Pseudogaltonia Clavata

Ellen Hornig
Fri, 16 Jul 2010 06:19:03 PDT
Jacob -to be honest, if I'd known I was looking at twnety years, I probably 
wouldn't have started the seed.  But now that it's under way, I'll give it a 
shot.  With our short warm seasons, though, I'm not overly optimistic.  I 
should probably stick with eucomis, which are charming, variable, and very 

I once had a customer who called to ask how large the seedling peonies were 
and when they would bloom.  Informed that they probably had 3-4 years to go 
to blooming size, she said "OK!  I'm 87 now, so I guess it's worth a shot." 
I've taken her as my model ever since.

Thanks for your kind words about Seneca Hill.  Closing it down is 
difficuult, but I do look forward to the comparative leisure of living a 
normal life.  However, now I need a new, if less demanding, career - I still 
have 30 years to go!


Ellen Hornig
Seneca Hill Perennials
3712 County Route 57
Oswego NY 13126 USA
----- Original Message ----- 
From: "Jacob Knecht" <>
To: "Pacific Bulb Society" <>
Sent: Thursday, July 15, 2010 10:43 PM
Subject: Re: [pbs] Pseudogaltonia Clavata

> Ellen,
> Ahh. Still, good for you!  Clearly you are a patient person.  I think ours
> have 19 years to go if we are counting down from the 21 years that Harry
> Hay's bulbs took to bloom.  They are strong germinators, quite fun to see
> how fast they develop in the first two weeks of their life.  Nhu and I 
> split
> seeds between he in California under lights and I in Hawai'i under sun and
> rain (protected from winter rain).  His seedlings have not grown as fast,
> but he has had no losses whereas mine have bulked up faster but the 
> humidity
> caused only three out of two dozen to come back in year two!   This year 
> my
> Hawaiian seedlings have 1.5cm wide leaves while the CA - florescent light
> reared ones have much thinner leaves.
> This species' native haunts of Angola, Botswana, and Namibia 
> (Ricthersveld)
> surely provide abundant sunshine and heat during the summer growing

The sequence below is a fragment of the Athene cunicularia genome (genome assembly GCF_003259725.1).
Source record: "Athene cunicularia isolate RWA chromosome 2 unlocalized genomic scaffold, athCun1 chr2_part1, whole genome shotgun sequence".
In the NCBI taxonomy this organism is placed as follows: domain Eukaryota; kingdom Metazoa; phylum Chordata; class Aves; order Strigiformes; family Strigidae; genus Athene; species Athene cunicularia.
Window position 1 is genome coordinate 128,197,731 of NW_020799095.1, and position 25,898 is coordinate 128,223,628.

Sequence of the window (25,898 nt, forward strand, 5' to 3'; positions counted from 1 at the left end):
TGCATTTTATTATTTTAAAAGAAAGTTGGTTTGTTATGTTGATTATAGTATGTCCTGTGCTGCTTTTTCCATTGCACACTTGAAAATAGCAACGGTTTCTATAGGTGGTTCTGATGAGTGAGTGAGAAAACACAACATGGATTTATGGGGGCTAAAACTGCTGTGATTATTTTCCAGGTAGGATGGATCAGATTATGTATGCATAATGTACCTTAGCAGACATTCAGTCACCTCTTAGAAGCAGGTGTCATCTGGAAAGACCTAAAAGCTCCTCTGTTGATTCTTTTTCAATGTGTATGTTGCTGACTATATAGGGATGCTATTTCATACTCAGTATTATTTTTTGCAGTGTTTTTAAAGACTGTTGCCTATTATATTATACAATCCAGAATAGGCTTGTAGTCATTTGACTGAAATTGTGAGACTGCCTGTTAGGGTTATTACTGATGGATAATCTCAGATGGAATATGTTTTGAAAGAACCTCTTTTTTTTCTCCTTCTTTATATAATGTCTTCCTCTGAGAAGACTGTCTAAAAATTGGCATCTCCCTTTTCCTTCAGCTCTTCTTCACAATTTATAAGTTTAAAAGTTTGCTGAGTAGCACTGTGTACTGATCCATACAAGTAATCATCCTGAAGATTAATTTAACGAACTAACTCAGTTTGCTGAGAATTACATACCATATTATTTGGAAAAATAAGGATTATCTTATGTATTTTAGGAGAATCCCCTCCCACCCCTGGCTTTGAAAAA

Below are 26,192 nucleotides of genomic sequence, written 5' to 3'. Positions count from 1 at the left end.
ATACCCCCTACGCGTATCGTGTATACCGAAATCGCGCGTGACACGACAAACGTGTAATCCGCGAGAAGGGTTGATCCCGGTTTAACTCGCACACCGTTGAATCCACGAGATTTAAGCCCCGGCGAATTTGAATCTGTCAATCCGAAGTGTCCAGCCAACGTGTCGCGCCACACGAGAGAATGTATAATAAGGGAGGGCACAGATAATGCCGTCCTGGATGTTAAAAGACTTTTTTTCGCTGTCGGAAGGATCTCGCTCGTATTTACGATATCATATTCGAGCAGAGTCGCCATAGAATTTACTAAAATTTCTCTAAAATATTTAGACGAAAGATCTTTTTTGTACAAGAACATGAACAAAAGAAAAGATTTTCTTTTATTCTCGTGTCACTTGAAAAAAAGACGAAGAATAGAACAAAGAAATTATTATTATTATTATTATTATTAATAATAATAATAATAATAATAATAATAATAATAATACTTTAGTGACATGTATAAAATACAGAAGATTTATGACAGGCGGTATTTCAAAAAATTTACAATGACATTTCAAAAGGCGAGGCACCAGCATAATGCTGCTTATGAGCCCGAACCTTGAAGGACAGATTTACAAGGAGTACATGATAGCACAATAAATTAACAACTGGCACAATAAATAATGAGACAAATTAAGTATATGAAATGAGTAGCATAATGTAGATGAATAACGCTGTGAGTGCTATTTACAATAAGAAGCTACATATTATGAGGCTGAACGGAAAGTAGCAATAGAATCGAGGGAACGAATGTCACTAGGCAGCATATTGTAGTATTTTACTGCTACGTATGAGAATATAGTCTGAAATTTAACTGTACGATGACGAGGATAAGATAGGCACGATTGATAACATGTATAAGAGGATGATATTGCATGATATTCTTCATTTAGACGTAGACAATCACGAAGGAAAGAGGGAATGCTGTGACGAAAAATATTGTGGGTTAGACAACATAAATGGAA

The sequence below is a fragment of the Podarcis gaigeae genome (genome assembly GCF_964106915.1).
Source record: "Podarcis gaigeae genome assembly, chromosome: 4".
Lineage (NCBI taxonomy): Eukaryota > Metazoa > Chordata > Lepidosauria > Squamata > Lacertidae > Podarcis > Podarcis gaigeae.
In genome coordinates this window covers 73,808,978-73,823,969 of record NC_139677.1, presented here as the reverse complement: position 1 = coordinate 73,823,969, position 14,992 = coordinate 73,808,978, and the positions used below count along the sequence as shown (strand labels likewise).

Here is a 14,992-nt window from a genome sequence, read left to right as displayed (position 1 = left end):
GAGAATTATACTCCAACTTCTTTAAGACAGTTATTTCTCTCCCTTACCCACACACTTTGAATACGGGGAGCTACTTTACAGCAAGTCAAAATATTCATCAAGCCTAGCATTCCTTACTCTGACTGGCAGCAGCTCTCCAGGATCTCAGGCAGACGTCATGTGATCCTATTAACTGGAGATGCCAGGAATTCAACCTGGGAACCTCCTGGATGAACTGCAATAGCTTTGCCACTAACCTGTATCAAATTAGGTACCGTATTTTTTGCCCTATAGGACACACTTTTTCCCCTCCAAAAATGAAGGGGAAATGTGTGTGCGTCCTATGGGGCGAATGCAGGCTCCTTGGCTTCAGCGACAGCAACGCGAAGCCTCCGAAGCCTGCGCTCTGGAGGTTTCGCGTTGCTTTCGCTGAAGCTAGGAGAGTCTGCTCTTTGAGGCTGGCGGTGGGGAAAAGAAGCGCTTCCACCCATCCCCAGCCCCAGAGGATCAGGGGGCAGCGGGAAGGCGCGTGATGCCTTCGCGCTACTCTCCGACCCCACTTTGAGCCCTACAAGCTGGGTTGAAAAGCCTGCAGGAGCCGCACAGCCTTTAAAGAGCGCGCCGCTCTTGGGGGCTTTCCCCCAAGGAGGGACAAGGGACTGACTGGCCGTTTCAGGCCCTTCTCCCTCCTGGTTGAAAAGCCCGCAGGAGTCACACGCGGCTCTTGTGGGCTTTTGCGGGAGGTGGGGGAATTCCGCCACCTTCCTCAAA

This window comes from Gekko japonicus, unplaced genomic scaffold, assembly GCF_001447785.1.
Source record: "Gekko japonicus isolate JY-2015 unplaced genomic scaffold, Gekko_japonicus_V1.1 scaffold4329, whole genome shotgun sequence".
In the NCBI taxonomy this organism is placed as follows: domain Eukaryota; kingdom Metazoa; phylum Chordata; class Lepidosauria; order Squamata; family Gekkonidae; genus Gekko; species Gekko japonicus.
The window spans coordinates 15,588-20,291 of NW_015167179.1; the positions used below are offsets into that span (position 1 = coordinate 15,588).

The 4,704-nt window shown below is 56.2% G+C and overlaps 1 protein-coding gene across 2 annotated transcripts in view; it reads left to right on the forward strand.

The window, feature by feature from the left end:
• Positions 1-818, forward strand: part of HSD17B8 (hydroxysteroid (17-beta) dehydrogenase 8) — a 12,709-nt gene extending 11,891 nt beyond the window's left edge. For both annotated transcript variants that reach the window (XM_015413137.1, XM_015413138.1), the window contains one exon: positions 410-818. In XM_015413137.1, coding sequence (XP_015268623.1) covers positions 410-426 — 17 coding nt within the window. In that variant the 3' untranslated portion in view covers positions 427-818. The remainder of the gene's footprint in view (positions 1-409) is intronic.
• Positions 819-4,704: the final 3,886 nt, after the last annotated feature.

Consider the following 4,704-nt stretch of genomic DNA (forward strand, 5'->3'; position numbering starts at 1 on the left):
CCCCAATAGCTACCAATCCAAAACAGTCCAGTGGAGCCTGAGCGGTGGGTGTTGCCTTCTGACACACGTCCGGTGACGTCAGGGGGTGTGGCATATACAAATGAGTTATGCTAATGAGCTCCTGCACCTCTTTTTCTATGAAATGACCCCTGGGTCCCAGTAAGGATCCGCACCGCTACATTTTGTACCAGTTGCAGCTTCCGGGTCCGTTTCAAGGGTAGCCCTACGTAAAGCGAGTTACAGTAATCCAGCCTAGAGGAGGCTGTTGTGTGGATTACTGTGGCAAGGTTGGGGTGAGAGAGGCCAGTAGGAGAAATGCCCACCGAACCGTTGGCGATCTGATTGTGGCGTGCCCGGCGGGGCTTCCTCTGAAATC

> season.
> I have found that conditions in Hawai'i are very good for fattening up 
> East
> Cape and tropical African bulbs (not E. Cape Ledebouria though, they hate
> the warm nights).  As Mary Sue suggested, I wonder too if under the strong
> solar conditions of Hawai'i, Pseudogaltonia will not take as long as 21
> years to bloom?  Nhu and I keep meticulous records so I can promise we'll 
> be
> able to provide data in the future.
> I do have an older bulb of unknown age that seems to be in the vicinity of
> blooming size but it's anyone's guess as to when it will bloom.  It is
> growing in a large pot in southern California and is not protected from
> winter rain.  It grows glorious glaucous leaves each summer out of curious
> coconut-like bulb.  In Graham Duncan's article on this species in IBS's
> Bulbs (vol. 11, 2010) says that this species can rot if it gets too much
> winter rain, notably in the suburbs south of Cape Town.
> Slow plants may be a bore, but it is nice to have something to look 
> forward
> to.
> I admire your pioneering work creating Seneca Hill Perennials and have
> enjoyed your travelogues to South Africa.
> Cheers,
> Jacob Knecht
> ----------
> -
> On 15 July 2010 15:19, Ellen Hornig <> wrote:
>> Bloomed them?  No!  They just germinated a few weeks ago.  From what I
>> understand, they will bloom when I'm 80, plus or minus a few years (I'm 
>> 59
>> now).  Hope it's worth the wait. :-)
>> Ellen
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